We have biases and prejudices we carry with us. Some people rub us the wrong way. We are not always able to think more of others than we think of ourselves. These are all symptoms of our brokenness and the starting point for us is to recognize this truth about ourselves.

We are all broken but we are all broken differently.

Henri Nouwen writes:
Our brokenness is always lived and experienced as highly personal, intimate and unique. I am deeply convinced that each human being suffers in a way no other human being suffers. No doubt, we can make comparisons; we can talk about more or less suffering, but, in the final analysis, your pain and my pain are so deeply personal that comparing them can bring scarcely any consolation or comfort. In fact, I am more grateful for a person who can acknowledge that I am very alone in my pain that for someone who tries to tell me that there are many others who have a similar or a worse pain.

Our brokenness is truly ours. Nobody else’s. Our brokenness is as unique as our chosenness and our blessedness. The way we are broken is as much an expression of our individuality as the way we are taken and blessed.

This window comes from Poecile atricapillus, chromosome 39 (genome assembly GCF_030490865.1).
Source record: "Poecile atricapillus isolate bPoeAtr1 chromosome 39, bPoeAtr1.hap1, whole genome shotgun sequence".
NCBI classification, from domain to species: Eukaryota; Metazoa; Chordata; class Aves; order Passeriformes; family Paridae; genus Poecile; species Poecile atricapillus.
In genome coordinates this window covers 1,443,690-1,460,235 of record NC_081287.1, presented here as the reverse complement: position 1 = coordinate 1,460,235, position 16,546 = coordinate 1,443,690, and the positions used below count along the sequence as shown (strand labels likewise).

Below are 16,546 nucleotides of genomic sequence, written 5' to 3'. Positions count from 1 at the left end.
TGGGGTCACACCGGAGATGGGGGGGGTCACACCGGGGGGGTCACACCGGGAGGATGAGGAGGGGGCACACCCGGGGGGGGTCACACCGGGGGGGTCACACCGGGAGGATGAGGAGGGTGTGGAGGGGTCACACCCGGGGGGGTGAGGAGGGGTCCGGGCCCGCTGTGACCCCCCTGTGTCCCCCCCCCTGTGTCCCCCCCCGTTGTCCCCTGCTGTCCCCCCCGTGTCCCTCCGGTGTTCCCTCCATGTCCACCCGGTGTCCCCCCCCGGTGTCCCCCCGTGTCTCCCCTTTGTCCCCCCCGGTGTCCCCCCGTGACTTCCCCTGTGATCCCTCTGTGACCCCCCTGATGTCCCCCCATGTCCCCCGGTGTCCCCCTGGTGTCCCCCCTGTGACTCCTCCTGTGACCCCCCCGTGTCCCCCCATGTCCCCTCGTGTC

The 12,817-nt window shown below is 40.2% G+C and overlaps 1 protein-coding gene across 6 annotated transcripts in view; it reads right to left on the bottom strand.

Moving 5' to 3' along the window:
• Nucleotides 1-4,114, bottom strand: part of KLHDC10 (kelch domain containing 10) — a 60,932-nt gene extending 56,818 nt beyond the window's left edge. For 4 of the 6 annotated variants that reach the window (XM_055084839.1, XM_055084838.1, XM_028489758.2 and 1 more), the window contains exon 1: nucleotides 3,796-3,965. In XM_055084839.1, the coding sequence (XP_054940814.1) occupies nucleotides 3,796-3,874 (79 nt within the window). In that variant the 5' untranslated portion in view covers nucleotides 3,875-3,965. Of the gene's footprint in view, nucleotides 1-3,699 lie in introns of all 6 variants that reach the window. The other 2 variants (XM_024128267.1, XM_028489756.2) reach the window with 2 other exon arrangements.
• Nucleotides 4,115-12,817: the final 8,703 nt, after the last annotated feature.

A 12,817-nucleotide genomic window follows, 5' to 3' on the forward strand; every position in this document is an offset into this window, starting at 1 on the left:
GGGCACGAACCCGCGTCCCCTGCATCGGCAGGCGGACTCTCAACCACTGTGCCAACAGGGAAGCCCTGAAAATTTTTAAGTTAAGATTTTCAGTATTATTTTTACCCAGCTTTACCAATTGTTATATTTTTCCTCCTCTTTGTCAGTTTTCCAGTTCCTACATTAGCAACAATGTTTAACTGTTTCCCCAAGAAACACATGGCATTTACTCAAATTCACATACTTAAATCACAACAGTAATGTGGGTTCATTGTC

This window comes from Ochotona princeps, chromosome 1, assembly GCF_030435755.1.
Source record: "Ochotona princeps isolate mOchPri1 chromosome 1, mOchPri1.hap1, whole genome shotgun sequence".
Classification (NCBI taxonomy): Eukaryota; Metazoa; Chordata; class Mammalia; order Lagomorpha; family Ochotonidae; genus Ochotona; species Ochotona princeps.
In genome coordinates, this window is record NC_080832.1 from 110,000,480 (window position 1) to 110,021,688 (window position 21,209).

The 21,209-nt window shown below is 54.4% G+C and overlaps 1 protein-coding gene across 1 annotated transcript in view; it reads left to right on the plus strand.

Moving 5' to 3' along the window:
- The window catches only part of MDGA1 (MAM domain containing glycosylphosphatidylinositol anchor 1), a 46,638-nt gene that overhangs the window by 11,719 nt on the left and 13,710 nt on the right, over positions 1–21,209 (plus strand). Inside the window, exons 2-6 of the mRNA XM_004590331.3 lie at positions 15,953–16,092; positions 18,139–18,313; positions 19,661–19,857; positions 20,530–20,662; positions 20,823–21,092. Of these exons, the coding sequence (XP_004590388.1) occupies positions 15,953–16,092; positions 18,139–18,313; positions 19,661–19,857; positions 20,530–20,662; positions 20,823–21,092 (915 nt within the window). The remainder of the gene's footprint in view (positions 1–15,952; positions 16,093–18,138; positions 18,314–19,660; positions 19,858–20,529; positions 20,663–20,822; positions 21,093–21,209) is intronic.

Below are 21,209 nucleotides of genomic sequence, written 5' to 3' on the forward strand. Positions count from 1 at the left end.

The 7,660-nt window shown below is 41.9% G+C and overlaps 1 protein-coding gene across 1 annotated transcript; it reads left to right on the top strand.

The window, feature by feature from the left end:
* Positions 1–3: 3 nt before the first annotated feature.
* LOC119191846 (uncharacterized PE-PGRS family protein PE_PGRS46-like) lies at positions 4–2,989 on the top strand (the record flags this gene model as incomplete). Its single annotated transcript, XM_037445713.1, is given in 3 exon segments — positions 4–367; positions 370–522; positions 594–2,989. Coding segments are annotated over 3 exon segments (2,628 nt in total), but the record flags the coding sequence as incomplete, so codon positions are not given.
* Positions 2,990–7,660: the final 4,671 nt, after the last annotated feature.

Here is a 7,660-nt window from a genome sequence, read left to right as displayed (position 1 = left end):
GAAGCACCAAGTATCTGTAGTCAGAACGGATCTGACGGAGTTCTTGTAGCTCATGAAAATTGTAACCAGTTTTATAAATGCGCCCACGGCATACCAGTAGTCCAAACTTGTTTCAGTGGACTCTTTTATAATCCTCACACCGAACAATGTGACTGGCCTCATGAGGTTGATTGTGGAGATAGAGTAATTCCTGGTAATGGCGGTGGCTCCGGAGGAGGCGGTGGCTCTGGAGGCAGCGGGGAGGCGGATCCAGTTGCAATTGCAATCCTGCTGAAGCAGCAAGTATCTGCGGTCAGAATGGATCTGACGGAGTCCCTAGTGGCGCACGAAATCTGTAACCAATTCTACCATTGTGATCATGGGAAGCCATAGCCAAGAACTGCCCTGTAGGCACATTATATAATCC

It can seem selfish to focus on our own brokenness because there are others who have a much more difficult life than we do. “Why should I complain when others suffer so much more than I do?” But as Nouwen points out, comparing our pain to each other is not helpful. In the same way that our sin is not to be viewed relative to the sin of others, neither is our brokenness to be viewed relative to the brokenness of others.

We are sinners and the differences between ourselves is not so great when viewed in light of the perfection of God. We are broken people and while we may see some of us as more broken than others, we all fall far too short of the wholeness God created us to have.

Our brokenness does not prevent us from being successful in our years on earth.